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I have used acrylic paint on broken used roofing slate and have tried to attach mdf cutouts with a hot glue gun and then pva glue but neither adheres. Is there a glue which would stick the slate and mdf?

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    Can we assume that these are just raw materials for art that will be displayed inside, it doesn't need to hold up to weather, high humidity, or big temperature changes? Also, give us more details on the project. Were both the slate and MDF clean and "solid" (no surface in the process of deteriorating)? Did you paint the parts first and then glue to the paint, or did the glue go directly on the slate and MDF? How tightly did the surfaces mate over the whole glue joint? How big and heavy are the components? What kind of "abuse" does the glue need to take (cont'd) – fixer1234 Nov 21 '19 at 4:21
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    (how strong does the bond need to be)? How much surface area is there for the glue? Are the pieces glued flat against each other or are you gluing pieces on end where there is a lot of potential leverage? When the glue failed previously, did the parts just fall apart of their own weight or break apart as the result of rough handling? When you tried the second glue, had all traces of the first glue been removed? How long did the PVA glue dry before the pieces were handled? (cont'd) – fixer1234 Nov 21 '19 at 4:22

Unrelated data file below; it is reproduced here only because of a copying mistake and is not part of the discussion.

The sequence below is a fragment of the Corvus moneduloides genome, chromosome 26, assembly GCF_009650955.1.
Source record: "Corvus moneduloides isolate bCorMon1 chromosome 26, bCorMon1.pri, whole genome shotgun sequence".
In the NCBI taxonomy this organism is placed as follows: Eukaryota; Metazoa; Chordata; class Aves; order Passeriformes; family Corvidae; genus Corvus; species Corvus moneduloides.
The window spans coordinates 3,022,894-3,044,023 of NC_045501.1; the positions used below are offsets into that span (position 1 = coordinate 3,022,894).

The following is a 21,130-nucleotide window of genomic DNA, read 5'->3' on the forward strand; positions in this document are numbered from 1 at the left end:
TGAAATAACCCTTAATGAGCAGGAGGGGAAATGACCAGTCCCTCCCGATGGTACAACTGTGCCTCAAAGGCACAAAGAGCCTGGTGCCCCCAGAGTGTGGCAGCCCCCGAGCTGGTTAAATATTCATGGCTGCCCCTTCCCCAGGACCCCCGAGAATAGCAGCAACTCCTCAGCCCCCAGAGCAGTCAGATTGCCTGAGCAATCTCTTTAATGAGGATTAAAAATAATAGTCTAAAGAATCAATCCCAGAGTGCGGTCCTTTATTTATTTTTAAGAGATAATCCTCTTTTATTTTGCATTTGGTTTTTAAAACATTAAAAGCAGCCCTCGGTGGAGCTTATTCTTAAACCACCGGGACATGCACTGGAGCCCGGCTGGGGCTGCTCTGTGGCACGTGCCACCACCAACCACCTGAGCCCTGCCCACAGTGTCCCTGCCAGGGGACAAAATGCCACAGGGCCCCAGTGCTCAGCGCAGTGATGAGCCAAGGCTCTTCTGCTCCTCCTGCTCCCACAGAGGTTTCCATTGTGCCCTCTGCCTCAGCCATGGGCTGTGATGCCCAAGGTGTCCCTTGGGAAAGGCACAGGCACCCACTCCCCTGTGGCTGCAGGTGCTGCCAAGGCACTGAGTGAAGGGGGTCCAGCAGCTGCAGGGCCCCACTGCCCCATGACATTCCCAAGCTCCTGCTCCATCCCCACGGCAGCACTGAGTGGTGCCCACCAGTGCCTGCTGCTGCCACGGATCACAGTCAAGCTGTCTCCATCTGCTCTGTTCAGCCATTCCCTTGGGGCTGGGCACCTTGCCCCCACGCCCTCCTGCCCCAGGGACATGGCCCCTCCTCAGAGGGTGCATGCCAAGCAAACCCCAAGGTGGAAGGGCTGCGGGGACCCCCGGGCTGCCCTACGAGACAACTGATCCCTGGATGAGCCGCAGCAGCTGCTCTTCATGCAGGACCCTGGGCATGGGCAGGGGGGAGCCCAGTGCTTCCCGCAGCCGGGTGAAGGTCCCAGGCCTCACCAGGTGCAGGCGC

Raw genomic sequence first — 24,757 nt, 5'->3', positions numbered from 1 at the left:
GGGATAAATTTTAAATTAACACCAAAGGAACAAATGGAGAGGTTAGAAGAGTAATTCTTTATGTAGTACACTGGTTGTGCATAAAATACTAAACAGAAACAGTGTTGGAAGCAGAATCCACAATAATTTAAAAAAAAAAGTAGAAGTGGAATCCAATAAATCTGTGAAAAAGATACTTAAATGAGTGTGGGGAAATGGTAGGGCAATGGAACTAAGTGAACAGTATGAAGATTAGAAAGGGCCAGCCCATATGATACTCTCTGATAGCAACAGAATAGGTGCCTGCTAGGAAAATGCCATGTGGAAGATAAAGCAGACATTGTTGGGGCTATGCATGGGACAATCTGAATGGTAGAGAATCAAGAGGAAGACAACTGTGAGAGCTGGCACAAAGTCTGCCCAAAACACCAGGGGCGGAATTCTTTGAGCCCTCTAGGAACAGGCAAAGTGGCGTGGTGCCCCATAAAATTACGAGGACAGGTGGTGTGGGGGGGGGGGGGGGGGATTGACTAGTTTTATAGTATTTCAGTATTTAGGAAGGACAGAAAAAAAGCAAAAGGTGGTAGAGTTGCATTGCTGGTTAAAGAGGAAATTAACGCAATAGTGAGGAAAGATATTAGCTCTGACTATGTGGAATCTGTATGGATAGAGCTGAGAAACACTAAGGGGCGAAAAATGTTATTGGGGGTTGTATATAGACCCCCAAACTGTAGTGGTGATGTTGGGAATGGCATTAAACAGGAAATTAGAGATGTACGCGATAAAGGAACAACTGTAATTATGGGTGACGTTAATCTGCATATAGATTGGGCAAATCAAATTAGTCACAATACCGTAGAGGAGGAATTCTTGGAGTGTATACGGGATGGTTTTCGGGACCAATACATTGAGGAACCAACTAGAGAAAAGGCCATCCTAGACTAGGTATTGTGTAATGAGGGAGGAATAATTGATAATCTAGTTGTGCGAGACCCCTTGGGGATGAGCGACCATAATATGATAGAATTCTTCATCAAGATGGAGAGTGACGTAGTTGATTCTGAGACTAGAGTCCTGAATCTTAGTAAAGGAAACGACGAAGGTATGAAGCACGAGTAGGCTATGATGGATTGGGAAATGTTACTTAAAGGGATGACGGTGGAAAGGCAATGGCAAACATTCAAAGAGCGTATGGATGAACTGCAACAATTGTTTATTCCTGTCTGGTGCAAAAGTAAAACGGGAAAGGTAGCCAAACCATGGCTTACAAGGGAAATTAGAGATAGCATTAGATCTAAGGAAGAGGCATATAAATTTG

• Without knowing any of that, what comes to mind as something that should generally work well for those two materials is to clean the surfaces well and make sure they mate well. Then use polyurethane adhesive like Gorilla Glue. – fixer1234 Nov 21 '19 at 4:22
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    The acrylic paint is probably causing the adhesion problem as it has sealed up the porosity the adhesive needs to grab on to. You will need to get down to the base material before you glue. – rebusB Nov 23 '19 at 18:10
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You could use a 2 part epoxy. Like some "jb weld". They make different kinds that will stick to anything. Even some that will work underwater, others for metal, containing steel fibers. I doubt they wont have a product that will not solve your problom.

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E6000 works for everything that I have ever tried!

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    Can you expand on this? Why is it the best? Have you experience using it with MDF and acrylic, or something similar? – Joachim Dec 22 '19 at 10:59

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